I’m not sure what I think, partly because this film does well what I think all stories need. It is driven by its plot, which is a tick, though the convolutions in that plot are are not really justified by what they return to the viewer who carefully follows them. It boasts some well developed and nicely performed characters, which is a tick, though none of the characters are very likeable, nor do they elicit enough empathy for me to care what becomes of them. The cinematography is beautiful and moody, which is a tick, but these lovely images don’t quite pull the disparate elements of the plot and characters together the way they should. And it has a subtle soundtrack that supports the mood, but doesn’t really take it anywhere new (not really a tick at all).

Really, this is a trilogy of short films with a contiguous plot. They might not be separable, as they share a single exposition, but they are three very distinct stories. I can’t be too harsh on the film because all three are interesting, but I’m not sure that they’re quite interesting enough for two and a half hours of slow-moving American angst.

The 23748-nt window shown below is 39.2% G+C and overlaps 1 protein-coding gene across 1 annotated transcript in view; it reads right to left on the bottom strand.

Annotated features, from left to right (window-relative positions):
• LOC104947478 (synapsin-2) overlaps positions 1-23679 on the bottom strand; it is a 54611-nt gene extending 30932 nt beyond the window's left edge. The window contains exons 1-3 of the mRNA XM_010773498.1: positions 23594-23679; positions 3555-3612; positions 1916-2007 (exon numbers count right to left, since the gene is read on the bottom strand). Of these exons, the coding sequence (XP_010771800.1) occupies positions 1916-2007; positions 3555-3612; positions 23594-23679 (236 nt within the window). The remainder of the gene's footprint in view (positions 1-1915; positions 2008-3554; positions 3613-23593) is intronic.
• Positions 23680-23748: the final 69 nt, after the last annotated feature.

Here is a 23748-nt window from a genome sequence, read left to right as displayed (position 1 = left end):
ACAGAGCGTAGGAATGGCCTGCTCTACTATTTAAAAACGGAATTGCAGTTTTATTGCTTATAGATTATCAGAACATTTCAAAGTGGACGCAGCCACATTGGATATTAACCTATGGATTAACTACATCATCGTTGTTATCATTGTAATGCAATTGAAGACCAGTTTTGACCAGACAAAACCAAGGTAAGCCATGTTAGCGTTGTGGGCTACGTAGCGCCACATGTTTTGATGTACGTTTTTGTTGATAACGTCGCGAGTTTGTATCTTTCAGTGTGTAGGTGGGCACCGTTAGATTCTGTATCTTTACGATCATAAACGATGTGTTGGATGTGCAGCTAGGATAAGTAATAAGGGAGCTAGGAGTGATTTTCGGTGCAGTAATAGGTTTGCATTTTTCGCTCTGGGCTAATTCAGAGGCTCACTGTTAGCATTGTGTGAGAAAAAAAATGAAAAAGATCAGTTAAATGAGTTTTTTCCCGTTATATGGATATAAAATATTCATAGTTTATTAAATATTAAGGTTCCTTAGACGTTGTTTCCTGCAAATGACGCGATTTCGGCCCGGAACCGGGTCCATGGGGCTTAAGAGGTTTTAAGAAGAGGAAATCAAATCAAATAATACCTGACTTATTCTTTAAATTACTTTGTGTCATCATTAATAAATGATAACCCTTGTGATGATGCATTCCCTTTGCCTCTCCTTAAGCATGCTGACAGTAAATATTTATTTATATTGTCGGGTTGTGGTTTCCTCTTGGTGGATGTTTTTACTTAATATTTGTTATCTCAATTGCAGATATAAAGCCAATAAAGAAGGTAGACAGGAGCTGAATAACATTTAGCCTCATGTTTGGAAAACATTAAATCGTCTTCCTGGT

And so what I’m left with is a film that I think I like, but I’m not quite ready to give it a tick. I guess what I fear most, though, is that I may write a little like this. My characters can be held aloof from their viewers and my plots aren’t always worthy of the effort required to follow them. I hope, therefore, that a decent number of people like The Place Beyond the Pines more than I do.

 

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Silver Linings Playbook